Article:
Moruz L, Hoopmann MR, Rosenlund M, Granholm V, Moritz RL, Käll L
J. Proteome Res. 12 (12) 5730-5741 [2013-12-06; online 2013-10-11]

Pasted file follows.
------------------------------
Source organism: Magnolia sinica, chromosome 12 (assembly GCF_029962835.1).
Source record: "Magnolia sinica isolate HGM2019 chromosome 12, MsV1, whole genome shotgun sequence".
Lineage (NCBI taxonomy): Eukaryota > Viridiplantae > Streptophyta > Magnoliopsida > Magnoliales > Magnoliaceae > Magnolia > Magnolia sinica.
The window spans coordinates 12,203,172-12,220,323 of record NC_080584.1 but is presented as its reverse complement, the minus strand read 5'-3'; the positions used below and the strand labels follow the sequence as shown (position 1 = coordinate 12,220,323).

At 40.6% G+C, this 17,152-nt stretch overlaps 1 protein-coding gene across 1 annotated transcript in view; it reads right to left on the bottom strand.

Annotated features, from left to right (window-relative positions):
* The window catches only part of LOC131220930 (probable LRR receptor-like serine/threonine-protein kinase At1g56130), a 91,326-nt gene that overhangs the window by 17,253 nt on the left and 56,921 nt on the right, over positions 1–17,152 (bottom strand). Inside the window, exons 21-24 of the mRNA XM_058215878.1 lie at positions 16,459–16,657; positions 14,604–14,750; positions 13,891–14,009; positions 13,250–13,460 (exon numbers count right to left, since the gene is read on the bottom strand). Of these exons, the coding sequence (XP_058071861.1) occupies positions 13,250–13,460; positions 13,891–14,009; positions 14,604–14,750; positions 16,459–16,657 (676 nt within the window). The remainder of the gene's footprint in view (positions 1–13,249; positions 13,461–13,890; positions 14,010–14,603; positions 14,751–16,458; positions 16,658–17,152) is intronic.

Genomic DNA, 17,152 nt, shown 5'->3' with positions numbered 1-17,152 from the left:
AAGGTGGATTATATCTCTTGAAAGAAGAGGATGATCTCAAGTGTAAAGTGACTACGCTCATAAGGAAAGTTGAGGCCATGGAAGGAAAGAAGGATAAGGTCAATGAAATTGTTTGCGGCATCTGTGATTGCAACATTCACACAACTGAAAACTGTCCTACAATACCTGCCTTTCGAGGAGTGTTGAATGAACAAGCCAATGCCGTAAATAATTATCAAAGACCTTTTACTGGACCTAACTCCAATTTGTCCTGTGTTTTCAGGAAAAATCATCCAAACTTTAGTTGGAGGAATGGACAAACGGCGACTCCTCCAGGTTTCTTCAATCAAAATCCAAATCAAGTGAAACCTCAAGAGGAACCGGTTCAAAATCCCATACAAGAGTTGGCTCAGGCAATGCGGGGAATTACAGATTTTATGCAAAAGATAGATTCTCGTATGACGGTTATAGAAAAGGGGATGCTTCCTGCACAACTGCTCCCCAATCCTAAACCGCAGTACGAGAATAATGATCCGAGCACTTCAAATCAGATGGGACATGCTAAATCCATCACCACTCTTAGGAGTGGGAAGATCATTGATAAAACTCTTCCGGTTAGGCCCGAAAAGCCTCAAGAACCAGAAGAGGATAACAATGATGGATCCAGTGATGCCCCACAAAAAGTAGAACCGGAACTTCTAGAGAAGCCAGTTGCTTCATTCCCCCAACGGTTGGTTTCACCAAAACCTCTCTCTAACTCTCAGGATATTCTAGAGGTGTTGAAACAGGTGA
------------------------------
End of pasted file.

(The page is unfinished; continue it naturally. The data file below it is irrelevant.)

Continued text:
In typical shotgun experiments, the mass spectrometer records the masses of a large set of ionized analytes but fragments only a fraction of them. In the subsequent analyses, normally only the fragmented ions are used to compile a set of peptide identifications, while the unfragmented ones are disregarded. In this work, we show how the unfragmented ions, here denoted MS1-features, can be used to increase the confidence of the proteins identified in shotgun experiments. Specifically, we propose the usage of in silico mass tags, where the observed MS1-features are matched against de novo predicted masses and retention times for all peptides derived from a sequence database. We present a statistical model to assign protein-level probabilities based on the MS1-features and combine this data with the fragmentation spectra. Our approach was evaluated for two triplicate data sets from yeast and human, respectively, leading to up to 7% more protein identifications at a fixed protein-level false discovery rate of 1%. The additional protein identifications were validated both in the context of the mass spectrometry data and by examining their estimated transcript levels generated using RNA-Seq. The proposed method is reproducible, straightforward to apply, and can even be used to reanalyze and increase the yield of existing data sets.